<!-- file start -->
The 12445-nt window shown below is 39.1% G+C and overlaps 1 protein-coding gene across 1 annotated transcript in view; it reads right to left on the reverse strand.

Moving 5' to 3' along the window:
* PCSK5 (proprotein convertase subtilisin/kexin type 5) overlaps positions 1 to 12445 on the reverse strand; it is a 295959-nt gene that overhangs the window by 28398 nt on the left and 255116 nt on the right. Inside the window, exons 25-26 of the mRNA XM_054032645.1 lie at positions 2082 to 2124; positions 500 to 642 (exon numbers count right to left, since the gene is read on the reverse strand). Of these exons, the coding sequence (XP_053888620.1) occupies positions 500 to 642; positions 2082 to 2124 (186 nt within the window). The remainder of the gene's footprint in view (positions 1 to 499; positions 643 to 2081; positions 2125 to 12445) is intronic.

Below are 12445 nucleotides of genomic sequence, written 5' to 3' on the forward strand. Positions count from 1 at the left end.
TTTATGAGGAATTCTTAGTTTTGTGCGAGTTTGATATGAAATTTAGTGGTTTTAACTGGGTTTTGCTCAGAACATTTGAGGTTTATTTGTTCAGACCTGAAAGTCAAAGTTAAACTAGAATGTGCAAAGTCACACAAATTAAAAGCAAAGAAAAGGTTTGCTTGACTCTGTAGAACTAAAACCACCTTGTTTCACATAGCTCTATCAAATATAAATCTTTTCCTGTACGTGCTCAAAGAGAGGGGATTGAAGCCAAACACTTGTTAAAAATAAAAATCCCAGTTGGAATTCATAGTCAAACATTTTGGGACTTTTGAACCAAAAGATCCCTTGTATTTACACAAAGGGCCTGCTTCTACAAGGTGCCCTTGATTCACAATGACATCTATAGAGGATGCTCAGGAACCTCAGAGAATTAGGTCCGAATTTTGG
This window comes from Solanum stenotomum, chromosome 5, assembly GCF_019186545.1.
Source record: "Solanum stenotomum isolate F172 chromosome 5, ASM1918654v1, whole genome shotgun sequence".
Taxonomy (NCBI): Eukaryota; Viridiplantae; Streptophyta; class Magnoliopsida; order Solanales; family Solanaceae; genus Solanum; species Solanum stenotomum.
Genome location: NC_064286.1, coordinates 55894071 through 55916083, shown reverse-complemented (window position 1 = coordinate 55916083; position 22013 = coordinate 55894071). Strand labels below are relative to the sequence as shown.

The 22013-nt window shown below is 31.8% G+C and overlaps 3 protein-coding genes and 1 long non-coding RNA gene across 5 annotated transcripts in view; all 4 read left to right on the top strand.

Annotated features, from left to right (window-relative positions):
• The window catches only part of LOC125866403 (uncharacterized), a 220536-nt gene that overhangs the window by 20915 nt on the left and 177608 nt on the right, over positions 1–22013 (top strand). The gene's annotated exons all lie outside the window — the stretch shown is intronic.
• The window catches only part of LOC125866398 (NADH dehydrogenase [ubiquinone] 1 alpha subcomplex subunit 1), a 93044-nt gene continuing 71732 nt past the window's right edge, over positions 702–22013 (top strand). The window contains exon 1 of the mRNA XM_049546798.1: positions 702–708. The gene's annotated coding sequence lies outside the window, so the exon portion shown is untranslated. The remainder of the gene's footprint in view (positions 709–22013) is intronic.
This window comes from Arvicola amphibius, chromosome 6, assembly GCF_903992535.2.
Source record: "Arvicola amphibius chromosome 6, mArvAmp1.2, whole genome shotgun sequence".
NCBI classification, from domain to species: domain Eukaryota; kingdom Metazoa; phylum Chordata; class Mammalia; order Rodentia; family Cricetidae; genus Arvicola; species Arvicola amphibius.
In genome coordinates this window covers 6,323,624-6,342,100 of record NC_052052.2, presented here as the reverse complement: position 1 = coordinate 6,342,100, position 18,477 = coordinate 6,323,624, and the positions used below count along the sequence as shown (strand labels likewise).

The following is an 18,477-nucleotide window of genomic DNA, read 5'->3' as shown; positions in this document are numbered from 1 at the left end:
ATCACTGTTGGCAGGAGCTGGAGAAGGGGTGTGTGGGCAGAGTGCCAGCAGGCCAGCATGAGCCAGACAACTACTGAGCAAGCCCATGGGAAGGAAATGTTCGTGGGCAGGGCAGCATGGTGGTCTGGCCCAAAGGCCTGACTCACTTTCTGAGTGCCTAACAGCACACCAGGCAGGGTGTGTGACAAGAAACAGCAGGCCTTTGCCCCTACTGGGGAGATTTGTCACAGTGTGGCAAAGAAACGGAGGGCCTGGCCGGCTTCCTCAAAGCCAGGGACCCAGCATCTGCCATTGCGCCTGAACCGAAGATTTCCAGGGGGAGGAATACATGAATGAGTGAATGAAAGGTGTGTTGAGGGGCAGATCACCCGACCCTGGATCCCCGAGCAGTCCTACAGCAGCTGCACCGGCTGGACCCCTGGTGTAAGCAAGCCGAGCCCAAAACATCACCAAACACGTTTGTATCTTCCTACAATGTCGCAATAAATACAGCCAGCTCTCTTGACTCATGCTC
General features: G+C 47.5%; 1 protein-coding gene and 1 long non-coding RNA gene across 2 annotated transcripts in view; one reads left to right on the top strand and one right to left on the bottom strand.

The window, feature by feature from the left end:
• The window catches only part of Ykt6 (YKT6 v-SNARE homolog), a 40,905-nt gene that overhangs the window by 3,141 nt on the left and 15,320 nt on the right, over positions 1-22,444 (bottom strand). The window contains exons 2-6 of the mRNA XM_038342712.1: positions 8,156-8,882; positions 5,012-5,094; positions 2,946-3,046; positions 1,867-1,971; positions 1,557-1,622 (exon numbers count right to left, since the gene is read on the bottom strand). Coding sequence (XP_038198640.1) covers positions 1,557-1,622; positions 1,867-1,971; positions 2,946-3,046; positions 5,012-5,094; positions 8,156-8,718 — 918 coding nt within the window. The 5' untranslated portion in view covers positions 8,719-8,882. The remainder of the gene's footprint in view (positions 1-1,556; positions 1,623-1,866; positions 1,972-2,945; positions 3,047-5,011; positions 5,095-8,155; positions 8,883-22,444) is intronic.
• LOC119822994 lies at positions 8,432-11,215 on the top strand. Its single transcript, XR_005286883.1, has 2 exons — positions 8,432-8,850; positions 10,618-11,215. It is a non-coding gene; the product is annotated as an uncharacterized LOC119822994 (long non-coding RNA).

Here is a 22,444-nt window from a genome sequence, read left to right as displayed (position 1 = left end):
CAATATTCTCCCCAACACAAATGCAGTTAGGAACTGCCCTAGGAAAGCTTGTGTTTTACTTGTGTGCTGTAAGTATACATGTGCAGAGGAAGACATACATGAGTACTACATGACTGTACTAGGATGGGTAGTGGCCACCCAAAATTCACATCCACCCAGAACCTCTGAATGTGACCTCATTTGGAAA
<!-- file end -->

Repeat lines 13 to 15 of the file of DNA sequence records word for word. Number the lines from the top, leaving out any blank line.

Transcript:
• The window catches only part of LOC125866398 (NADH dehydrogenase [ubiquinone] 1 alpha subcomplex subunit 1), a 93044-nt gene continuing 71732 nt past the window's right edge, over positions 702–22013 (top strand). The window contains exon 1 of the mRNA XM_049546798.1: positions 702–708. The gene's annotated coding sequence lies outside the window, so the exon portion shown is untranslated. The remainder of the gene's footprint in view (positions 709–22013) is intronic.
This window comes from Arvicola amphibius, chromosome 6, assembly GCF_903992535.2.
Source record: "Arvicola amphibius chromosome 6, mArvAmp1.2, whole genome shotgun sequence".